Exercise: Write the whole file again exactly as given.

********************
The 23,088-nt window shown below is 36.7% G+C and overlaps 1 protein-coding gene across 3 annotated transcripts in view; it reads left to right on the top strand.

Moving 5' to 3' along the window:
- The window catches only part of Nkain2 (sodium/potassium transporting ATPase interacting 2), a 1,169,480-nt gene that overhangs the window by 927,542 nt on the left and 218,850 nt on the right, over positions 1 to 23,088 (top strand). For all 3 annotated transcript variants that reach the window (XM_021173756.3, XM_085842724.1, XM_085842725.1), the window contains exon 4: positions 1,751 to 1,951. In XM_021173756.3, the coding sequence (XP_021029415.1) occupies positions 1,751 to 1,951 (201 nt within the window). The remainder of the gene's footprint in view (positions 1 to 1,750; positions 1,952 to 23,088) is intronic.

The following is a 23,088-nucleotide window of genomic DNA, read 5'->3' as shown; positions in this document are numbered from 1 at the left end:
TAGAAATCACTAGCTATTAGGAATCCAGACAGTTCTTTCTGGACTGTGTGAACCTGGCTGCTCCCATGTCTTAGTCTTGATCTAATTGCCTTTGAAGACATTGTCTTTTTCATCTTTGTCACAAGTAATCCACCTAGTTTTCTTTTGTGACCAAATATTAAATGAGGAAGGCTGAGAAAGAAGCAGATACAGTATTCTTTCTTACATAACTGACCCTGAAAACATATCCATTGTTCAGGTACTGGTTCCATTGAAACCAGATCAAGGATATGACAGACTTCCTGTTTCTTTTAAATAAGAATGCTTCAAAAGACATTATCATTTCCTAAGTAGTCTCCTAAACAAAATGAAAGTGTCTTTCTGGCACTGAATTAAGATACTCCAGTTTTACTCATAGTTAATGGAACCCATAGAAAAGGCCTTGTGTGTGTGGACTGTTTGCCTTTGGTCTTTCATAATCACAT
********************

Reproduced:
The 23,088-nt window shown below is 36.7% G+C and overlaps 1 protein-coding gene across 3 annotated transcripts in view; it reads left to right on the top strand.

Moving 5' to 3' along the window:
- The window catches only part of Nkain2 (sodium/potassium transporting ATPase interacting 2), a 1,169,480-nt gene that overhangs the window by 927,542 nt on the left and 218,850 nt on the right, over positions 1 to 23,088 (top strand). For all 3 annotated transcript variants that reach the window (XM_021173756.3, XM_085842724.1, XM_085842725.1), the window contains exon 4: positions 1,751 to 1,951. In XM_021173756.3, the coding sequence (XP_021029415.1) occupies positions 1,751 to 1,951 (201 nt within the window). The remainder of the gene's footprint in view (positions 1 to 1,750; positions 1,952 to 23,088) is intronic.

The following is a 23,088-nucleotide window of genomic DNA, read 5'->3' as shown; positions in this document are numbered from 1 at the left end:
TAGAAATCACTAGCTATTAGGAATCCAGACAGTTCTTTCTGGACTGTGTGAACCTGGCTGCTCCCATGTCTTAGTCTTGATCTAATTGCCTTTGAAGACATTGTCTTTTTCATCTTTGTCACAAGTAATCCACCTAGTTTTCTTTTGTGACCAAATATTAAATGAGGAAGGCTGAGAAAGAAGCAGATACAGTATTCTTTCTTACATAACTGACCCTGAAAACATATCCATTGTTCAGGTACTGGTTCCATTGAAACCAGATCAAGGATATGACAGACTTCCTGTTTCTTTTAAATAAGAATGCTTCAAAAGACATTATCATTTCCTAAGTAGTCTCCTAAACAAAATGAAAGTGTCTTTCTGGCACTGAATTAAGATACTCCAGTTTTACTCATAGTTAATGGAACCCATAGAAAAGGCCTTGTGTGTGTGGACTGTTTGCCTTTGGTCTTTCATAATCACAT